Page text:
Posted by osum on:
Picture by Caitlin McCarrick
So, the whole thing about the $50,000 project to realign some benches to keep panhandlers from harassing people...if you haven't heard of it on the local news, maybe you caught it in the LA times or the San Francisco Chronicle.
Let's look at this problem from a few different angles...First and foremost, the fiscal one. RDA funds, happen to be in great risk of being taken by Sacto due to the dire fiscal state of California. Is this really the best way to spend part of the funds? (Mind you this is the price tag for the removal of only 14 benches.)
Secondly, thinking about the effectiveness. The homeless people I watch on State Street are there begging, but many, are just sitting there, all day. If they aren't facing the street, they are still going to be sitting there. They will still be seen by everyone walking on State, and I'm pretty certain if a position of a bench is uncomfortable, they'll find a different place to sit. As someone well pointed out in the LA Times story, this approach will only move the homeless from State Street- appeasing business owners- to the neighborhoods, which will then create an outcry from neighborhood associations in only a matter of time.
If we wanted to go with an ineffective, illogical approach, we might as well put a Sit-Lie ordinance- similar to the one Newsom sought to pass in San Francisco- which fines these individuals incrementally every time they sit or lay on sidewalks and streets during the hours of 7:00 A.M. to 11:00 P.M.- on the 2011 ballot, since we already are set to have the expenses of running our own elections on off years. The reason this type of ordinance wouldn't work is because it wouldn't fix the problem, it would only further criminalize it. (Assuming that if passed it would not create a law suite from the ACLU similar to the one that made us repeal previous ordinances on the books.) These people would be fined, time and time again, possibly go to jail (which taxpayers pay for), they would fail to receive any type of supportive services they need and they would be back on the streets (literally) within days. Would it solve the problem> No, but it could give the illusion that the problem is being addressed, although it would be an expensive illusion to maintain.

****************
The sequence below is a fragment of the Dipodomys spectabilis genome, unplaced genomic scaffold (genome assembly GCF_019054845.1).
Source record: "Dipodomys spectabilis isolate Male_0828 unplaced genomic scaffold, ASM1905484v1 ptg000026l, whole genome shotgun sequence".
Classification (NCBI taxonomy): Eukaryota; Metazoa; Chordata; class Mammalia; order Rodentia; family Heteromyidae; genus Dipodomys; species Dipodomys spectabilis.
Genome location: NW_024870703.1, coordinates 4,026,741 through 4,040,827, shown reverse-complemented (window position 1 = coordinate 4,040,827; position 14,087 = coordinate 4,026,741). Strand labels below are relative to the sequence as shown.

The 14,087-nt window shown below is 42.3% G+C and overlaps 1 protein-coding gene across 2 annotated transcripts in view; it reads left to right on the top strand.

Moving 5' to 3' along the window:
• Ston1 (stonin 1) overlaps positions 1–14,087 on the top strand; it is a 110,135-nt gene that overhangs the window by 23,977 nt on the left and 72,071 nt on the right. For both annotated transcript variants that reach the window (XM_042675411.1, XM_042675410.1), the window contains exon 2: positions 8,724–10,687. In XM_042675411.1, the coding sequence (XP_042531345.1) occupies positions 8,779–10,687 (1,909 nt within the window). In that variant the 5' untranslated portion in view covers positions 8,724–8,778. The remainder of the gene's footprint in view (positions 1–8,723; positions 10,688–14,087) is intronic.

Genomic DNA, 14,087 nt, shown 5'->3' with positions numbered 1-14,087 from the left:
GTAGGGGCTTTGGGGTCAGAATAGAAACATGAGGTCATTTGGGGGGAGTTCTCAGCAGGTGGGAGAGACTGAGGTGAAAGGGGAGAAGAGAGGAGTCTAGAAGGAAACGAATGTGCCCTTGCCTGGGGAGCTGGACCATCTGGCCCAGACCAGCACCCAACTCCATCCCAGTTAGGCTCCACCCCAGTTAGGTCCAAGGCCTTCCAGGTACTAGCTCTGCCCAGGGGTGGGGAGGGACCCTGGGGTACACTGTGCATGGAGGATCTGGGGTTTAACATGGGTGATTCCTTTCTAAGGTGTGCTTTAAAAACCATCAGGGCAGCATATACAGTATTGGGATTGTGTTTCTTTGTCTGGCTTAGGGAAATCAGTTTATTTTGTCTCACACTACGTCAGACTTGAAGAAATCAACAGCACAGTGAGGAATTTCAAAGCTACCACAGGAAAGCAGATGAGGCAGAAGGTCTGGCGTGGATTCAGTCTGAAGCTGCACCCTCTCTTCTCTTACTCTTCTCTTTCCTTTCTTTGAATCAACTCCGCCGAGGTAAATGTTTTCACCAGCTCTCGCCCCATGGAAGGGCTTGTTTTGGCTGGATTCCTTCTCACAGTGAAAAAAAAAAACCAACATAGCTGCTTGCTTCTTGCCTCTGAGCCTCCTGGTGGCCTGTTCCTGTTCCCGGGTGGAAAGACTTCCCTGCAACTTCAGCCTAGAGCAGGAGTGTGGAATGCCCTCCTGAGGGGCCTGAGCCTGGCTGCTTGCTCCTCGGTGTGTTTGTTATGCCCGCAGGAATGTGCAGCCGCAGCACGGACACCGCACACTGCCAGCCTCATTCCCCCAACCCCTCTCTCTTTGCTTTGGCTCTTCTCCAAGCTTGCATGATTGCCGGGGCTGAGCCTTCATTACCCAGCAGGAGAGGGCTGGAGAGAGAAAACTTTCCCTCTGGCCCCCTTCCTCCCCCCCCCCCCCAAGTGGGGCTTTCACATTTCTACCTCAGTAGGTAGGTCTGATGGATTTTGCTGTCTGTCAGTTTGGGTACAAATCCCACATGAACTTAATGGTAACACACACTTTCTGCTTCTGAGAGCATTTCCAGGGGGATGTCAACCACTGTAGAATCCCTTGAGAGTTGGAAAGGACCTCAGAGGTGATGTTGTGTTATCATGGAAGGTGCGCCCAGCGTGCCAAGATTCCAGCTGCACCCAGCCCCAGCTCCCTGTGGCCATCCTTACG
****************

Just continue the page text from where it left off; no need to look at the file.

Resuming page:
Turning around the benches as was the decision of DO and RDA, is many steps removed from a sit/lie ordinance, yet it also creates an illusion that steps are being taken to address the "issue of homelessnes" which in truth, I feel, everyone knows that nothing is going to change.
The Downtown Org and City were on a good track with the unveiling of the Real Change Not Spare Change campaign, yet it hasn't had the follow through. Like with all new ideas, there were fanfares at the beginning but the marketing of it to the public has just not been there to actually make a difference.
The city was also on the right track when they implemented the Safe Parking program in conjunction with New Beginnings. While these programs alone cannot and will not solve the end result of homelessness or any of the root causes, we should for our own good, seek pragmatic solutions, or no solutions at all, but we should avoid expensive, "pseudo-solutions" that only give the illusion of addressing the issue.